March 15 is the tax-filing due date for the calendar year S-corporations and partnerships. While this filing deadline does not require making a tax payment, missing the due date could cost you a hefty penalty.
The penalty is calculated based on each partial month the tax return is late multiplied by each shareholder or partner. So a tax return filed 17 days late with no tax due could cost a married couple who jointly own a small S-corporation $800 in penalties!
Here are some ideas to help you avoid penalties:
- File on time. If you are a partner or shareholder of an S-corporation or partnership, file your company’s tax return on or before March 15. In addition to the penalties, filing late shortens the time you have to file your individual tax return and pay the taxes due by April 15.
- Consider an extension. If you cannot file the tax return in time, file an extension on or before March 15. An extension gives you six months to file and you do not owe the tax until your Form 1040 tax return due date of April 15.
- Your personal tax return may be delayed. Do not file your Form 1040 tax return until you receive all your K-1s from each of your S-corporation and partnership business activities. Be prepared — If the business files an extension, it’s possible you may need to extend your personal tax return while you wait for the K-1. This does not extend the due date for paying taxes owed.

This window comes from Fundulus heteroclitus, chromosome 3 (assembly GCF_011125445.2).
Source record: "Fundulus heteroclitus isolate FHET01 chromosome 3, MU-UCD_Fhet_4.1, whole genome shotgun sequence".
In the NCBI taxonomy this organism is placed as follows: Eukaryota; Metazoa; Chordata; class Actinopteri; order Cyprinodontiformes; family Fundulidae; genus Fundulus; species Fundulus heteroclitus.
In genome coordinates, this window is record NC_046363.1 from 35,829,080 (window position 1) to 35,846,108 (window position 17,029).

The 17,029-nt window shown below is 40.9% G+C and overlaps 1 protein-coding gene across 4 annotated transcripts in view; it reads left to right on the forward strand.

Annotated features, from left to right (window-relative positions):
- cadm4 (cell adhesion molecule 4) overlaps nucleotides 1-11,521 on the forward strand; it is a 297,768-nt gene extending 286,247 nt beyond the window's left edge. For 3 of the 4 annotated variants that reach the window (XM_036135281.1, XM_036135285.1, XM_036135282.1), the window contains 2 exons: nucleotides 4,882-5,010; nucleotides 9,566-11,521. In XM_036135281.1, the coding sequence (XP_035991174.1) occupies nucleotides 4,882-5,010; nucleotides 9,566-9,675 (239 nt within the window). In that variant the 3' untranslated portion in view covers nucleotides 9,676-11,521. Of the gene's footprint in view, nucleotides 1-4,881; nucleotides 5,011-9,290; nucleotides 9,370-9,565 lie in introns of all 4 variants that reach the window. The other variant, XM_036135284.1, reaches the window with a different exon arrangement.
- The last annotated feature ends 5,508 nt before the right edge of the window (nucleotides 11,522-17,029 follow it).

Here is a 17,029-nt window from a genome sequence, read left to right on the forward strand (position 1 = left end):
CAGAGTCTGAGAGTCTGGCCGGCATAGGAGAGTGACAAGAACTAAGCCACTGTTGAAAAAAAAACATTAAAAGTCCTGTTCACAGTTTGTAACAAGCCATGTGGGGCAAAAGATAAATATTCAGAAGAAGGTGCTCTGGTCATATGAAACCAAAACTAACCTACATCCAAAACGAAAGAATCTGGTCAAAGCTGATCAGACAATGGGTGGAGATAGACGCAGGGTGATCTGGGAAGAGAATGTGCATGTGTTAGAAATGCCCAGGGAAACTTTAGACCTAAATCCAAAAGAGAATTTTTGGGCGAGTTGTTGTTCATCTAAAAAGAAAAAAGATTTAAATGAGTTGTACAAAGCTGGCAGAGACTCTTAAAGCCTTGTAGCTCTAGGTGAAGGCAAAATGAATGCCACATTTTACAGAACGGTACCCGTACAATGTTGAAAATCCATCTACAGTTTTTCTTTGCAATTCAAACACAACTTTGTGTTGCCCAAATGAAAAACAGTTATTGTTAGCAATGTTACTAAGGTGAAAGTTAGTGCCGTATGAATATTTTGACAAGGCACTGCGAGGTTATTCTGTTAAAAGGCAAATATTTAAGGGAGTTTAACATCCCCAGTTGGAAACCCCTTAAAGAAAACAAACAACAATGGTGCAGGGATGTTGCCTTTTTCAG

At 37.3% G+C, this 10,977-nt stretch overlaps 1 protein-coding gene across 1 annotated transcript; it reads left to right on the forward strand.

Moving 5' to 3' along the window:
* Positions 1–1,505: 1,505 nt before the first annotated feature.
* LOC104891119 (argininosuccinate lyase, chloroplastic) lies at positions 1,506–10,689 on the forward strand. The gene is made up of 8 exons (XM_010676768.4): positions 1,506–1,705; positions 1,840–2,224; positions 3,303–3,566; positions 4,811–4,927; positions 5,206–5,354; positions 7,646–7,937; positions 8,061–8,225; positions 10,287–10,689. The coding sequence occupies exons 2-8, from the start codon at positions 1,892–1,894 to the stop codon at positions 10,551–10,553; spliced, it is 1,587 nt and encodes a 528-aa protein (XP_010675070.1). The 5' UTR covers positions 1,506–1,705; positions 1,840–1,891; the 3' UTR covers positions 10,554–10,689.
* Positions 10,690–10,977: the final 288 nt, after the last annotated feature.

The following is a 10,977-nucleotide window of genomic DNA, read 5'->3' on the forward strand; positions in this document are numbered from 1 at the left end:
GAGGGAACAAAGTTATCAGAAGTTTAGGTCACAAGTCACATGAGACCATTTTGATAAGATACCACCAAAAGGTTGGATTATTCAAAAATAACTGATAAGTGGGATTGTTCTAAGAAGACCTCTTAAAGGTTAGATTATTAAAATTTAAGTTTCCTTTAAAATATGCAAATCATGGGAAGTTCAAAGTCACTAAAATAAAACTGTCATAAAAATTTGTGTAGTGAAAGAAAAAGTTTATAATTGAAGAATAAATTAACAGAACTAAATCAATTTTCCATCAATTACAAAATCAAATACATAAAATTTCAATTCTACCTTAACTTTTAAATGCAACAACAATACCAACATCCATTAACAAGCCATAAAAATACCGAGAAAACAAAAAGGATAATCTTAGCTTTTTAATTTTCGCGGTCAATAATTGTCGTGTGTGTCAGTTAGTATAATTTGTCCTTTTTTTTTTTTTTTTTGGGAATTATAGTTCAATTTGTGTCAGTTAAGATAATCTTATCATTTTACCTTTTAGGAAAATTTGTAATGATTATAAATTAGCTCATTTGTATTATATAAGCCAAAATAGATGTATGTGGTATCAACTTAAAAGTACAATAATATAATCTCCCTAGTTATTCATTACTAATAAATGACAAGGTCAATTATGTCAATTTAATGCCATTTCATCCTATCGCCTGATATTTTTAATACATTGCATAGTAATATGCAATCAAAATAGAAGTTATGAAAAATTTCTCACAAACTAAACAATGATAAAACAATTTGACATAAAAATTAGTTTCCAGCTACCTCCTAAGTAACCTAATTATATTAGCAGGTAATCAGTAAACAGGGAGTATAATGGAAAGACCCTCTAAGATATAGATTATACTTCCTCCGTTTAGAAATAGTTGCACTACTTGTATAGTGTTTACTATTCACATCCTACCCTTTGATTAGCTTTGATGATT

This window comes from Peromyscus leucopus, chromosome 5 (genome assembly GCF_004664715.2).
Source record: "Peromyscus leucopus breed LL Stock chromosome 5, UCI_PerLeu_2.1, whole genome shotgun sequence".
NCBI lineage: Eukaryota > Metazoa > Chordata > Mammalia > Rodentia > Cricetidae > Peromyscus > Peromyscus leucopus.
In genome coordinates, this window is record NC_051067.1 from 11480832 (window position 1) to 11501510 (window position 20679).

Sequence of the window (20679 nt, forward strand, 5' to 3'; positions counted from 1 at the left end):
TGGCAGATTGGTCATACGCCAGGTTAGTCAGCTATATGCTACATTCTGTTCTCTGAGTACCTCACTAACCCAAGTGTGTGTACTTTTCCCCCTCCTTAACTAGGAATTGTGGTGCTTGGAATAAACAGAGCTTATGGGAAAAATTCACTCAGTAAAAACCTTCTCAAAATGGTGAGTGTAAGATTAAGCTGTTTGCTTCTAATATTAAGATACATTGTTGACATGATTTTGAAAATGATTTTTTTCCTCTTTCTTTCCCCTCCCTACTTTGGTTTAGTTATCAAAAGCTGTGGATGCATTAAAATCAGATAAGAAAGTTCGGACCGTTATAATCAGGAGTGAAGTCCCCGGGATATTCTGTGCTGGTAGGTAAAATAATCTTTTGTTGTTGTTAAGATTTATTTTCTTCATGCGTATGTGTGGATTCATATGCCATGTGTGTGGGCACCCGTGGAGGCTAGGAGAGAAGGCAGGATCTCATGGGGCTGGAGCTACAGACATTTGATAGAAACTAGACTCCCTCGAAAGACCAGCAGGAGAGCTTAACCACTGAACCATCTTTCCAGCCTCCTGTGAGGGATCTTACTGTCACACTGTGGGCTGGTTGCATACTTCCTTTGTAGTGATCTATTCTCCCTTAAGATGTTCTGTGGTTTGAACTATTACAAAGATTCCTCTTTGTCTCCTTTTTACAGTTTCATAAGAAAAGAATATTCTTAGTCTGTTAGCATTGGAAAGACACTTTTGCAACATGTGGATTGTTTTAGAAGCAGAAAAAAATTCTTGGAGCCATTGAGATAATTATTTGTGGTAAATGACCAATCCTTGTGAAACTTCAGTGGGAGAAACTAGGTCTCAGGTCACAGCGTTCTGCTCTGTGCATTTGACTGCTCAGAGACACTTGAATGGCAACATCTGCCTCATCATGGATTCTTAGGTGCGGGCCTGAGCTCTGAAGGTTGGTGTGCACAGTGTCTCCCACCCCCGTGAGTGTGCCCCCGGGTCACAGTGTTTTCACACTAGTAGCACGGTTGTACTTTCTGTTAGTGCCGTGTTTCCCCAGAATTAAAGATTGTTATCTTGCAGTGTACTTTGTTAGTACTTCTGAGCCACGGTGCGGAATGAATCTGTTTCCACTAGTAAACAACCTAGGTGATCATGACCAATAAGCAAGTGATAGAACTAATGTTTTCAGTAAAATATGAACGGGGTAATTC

- Challenge the penalty. While you may not be successful, it doesn’t hurt to try to abate the penalty. This is especially true if you file and pay your personal taxes on time. Kindly remind the US Treasury it is still receiving the taxes owed to them in a timely manner.
If you haven’t filed your S-corporation or partnership return for 2018, there’s still time to get it done or file an extension. Please call if you need assistance.
* The penalty calculation for 2018 is $200-$210 per calendar month late, multiplied by the number of shareholders. So a S-corp or partnership return filed on April 1 is considered two months late!